Silence is Not Always Golden: Land v. IU Credit Union

Print PDF


Amundsen Davis Banking & Finance Alert

The spate of class-actionGavel with Cash lawsuits against banks and credit unions (“Financial Institutions”) involving overdraft fees has prompted Indiana Financial Institutions to amend their existing account agreements to provide for arbitration (in lieu of costly litigation) and to prohibit consumers from initiating or joining into class-actions against Financial Institutions (“Arbitration/Class Action Waivers”). 

Historically, Indiana courts have allowed Arbitration/Class Action Waivers to be added to account agreements if the Financial Institutions (i) provided clear and conspicuous notice to consumers; (ii) offered an opt-out period and provided that a consumer’s silence and continued use of the account(s) would constitute acceptance of the changes in terms; and (iii) allowed consumers to maintain their accounts after opting-out. However, in light of the recent Indiana Supreme Court decision, Land v. IU Credit Union, Financial Institutions must reevaluate what constitutes “acceptance” by the consumer. 

In Land, the consumer maintained at least two (2) checking accounts with the credit union and registered for online banking for one of the accounts. As a result, when the credit union sought to amend its existing account agreement to include an arbitration and no-class action addendum, Land received two (2) notices, one via email and the other by regular US mail. In ruling on whether the addendum was enforceable, the Indiana Supreme Court held that:

  • The credit union provided Land with reasonable written notice of its offer to amend the account agreement to include an arbitration and no-class action addendum. The notice sent by regular US mail was only two (2) pages and clearly referenced (in bold, all-capital letters) and included a copy of the addendum.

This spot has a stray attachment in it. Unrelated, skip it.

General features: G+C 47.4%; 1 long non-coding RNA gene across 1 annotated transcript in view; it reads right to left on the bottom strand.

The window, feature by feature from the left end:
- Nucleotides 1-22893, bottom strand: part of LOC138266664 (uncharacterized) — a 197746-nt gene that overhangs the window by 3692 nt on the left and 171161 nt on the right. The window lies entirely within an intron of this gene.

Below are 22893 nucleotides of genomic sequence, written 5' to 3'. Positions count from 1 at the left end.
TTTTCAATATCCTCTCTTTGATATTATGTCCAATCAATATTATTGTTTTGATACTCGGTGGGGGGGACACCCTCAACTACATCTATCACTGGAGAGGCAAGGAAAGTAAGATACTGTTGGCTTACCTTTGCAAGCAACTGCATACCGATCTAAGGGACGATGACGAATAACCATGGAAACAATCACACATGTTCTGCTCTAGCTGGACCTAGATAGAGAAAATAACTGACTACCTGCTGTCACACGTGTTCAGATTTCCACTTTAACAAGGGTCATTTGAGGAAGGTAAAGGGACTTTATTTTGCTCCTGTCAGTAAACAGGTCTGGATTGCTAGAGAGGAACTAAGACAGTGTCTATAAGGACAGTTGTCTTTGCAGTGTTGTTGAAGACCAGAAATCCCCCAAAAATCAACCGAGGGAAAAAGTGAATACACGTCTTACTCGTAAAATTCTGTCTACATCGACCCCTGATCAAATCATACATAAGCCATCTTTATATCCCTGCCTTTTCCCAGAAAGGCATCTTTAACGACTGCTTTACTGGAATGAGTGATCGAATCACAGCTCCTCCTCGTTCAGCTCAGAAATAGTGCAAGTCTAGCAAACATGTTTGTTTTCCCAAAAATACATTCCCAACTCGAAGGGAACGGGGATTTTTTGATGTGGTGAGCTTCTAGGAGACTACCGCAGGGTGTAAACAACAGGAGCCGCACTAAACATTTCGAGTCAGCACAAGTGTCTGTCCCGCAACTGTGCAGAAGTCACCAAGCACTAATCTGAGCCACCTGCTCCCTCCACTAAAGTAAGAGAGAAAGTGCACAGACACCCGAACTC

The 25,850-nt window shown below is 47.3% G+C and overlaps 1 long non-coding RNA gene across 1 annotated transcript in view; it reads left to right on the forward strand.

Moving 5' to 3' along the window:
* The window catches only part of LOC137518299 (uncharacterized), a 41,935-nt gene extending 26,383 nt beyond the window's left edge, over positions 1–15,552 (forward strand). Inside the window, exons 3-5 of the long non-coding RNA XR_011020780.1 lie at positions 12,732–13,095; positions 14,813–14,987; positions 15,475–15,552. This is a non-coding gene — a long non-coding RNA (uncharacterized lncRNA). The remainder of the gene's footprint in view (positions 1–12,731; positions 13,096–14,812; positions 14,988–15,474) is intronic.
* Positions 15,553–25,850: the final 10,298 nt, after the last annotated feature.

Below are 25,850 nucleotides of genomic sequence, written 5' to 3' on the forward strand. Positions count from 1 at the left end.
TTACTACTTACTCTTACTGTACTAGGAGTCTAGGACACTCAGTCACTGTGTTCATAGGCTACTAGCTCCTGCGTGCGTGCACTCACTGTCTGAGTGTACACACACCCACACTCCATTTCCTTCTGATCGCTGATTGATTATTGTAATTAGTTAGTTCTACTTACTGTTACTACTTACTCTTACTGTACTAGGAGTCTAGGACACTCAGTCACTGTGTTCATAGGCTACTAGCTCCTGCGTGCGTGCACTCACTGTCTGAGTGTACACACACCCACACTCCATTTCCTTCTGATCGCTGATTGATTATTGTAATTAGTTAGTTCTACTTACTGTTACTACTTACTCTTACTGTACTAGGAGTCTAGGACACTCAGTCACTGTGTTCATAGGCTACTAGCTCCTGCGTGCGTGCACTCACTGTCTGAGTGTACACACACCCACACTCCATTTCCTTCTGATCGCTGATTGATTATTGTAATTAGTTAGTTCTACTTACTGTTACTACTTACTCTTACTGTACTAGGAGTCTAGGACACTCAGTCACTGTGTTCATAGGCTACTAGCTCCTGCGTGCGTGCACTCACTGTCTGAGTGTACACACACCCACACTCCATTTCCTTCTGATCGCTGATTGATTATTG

• On its own, the email notice did not qualify as effective or reasonable notice because the (i) subject line of the email read the same as if the credit union had only attached a routine monthly account statement, and (ii) body of the email did not mention the addendum. Without the notice sent by regular US mail, the credit union would have failed to provide reasonable notice.
  • The 30 day opt-out period was a reasonable amount of time for Land to make an informed decision as to the addendum and was not overly burdensome. This finding is in-line with the holding in Decker v. Star Fin. Grp., Inc., 204 N.E.3d 918 (Ind. 2023), which provided that allowing consumers 10 days to opt-out of arbitration and cancel their accounts was unreasonable.
  • Land’s silence and failure to opt-out within 30 days of receiving the notice did not amount to acceptance of the arbitration and no-class action addendum.
  • While Land was notified that her silence and inaction would bind her to the addendum, the credit union did not condition her continued use of the accounts on her acceptance of the addendum. The Supreme Court points to various credit card cases in which assent is expressly conditioned on the consumer’s continued use of their credit cards.
  • The Court of Appeal’s decision in Neal v. Purdue Fed. Credit Union, 201 N.E.3d 253 (Ind. Ct. App. 2022), was expressly disapproved by the Indiana Supreme Court as it reached the opposite conclusion under a similar set of circumstances. In Neal, the member was found to have accepted the arbitration provision by remaining silent and failing to opt-out before the deadline.

Here is what is left to digest after the Indiana Supreme Court decision: Indiana Financial Institutions should continue to provide consumers with reasonable notice, similar to the written notice in Land, and offer at least 30 days to opt-out of any Arbitration/Class Action Waiver. Whether silence may constitute acceptance seems to depend on whether there is a “consequence” for opting-out (e.g., forcing consumers to cancel their account(s) with their Financial Institutions). As such, we will continue to monitor new developments and work with the Indiana Bankers Association and other interested parties to gauge what constitutes “acceptance” and to reach a solid and beneficial resolution for Indiana Financial Institutions.  


Jump to Page

This website uses cookies to improve functionality and performance. If you choose to continue browsing this website, you consent to the use of cookies. Click here to read about our privacy and cookie policy.